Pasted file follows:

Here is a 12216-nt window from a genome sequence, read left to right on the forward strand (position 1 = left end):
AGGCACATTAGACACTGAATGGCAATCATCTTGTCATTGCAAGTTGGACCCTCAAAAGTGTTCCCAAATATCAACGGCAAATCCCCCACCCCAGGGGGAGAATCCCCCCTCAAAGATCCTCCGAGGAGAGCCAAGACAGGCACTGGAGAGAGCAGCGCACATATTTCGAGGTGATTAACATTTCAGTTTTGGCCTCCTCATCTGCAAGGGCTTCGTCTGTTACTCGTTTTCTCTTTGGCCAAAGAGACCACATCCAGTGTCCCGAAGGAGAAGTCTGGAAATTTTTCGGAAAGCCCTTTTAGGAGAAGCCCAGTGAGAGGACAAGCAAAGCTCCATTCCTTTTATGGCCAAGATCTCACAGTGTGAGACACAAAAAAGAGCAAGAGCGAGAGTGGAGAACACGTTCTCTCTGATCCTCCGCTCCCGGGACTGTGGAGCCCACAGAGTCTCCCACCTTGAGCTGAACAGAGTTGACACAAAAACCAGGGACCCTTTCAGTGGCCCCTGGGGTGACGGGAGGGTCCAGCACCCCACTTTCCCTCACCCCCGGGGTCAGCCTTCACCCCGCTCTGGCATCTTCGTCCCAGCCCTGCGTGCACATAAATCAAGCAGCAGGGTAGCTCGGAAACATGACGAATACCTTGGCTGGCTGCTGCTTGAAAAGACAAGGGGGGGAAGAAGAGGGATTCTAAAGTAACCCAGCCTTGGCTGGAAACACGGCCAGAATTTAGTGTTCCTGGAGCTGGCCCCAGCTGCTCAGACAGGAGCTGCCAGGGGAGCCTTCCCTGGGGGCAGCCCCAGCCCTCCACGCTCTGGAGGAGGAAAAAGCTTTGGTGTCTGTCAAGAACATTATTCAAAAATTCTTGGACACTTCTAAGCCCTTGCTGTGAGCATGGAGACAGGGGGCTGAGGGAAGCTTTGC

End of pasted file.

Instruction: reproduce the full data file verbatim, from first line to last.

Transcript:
Here is a 12216-nt window from a genome sequence, read left to right on the forward strand (position 1 = left end):
AGGCACATTAGACACTGAATGGCAATCATCTTGTCATTGCAAGTTGGACCCTCAAAAGTGTTCCCAAATATCAACGGCAAATCCCCCACCCCAGGGGGAGAATCCCCCCTCAAAGATCCTCCGAGGAGAGCCAAGACAGGCACTGGAGAGAGCAGCGCACATATTTCGAGGTGATTAACATTTCAGTTTTGGCCTCCTCATCTGCAAGGGCTTCGTCTGTTACTCGTTTTCTCTTTGGCCAAAGAGACCACATCCAGTGTCCCGAAGGAGAAGTCTGGAAATTTTTCGGAAAGCCCTTTTAGGAGAAGCCCAGTGAGAGGACAAGCAAAGCTCCATTCCTTTTATGGCCAAGATCTCACAGTGTGAGACACAAAAAAGAGCAAGAGCGAGAGTGGAGAACACGTTCTCTCTGATCCTCCGCTCCCGGGACTGTGGAGCCCACAGAGTCTCCCACCTTGAGCTGAACAGAGTTGACACAAAAACCAGGGACCCTTTCAGTGGCCCCTGGGGTGACGGGAGGGTCCAGCACCCCACTTTCCCTCACCCCCGGGGTCAGCCTTCACCCCGCTCTGGCATCTTCGTCCCAGCCCTGCGTGCACATAAATCAAGCAGCAGGGTAGCTCGGAAACATGACGAATACCTTGGCTGGCTGCTGCTTGAAAAGACAAGGGGGGGAAGAAGAGGGATTCTAAAGTAACCCAGCCTTGGCTGGAAACACGGCCAGAATTTAGTGTTCCTGGAGCTGGCCCCAGCTGCTCAGACAGGAGCTGCCAGGGGAGCCTTCCCTGGGGGCAGCCCCAGCCCTCCACGCTCTGGAGGAGGAAAAAGCTTTGGTGTCTGTCAAGAACATTATTCAAAAATTCTTGGACACTTCTAAGCCCTTGCTGTGAGCATGGAGACAGGGGGCTGAGGGAAGCTTTGC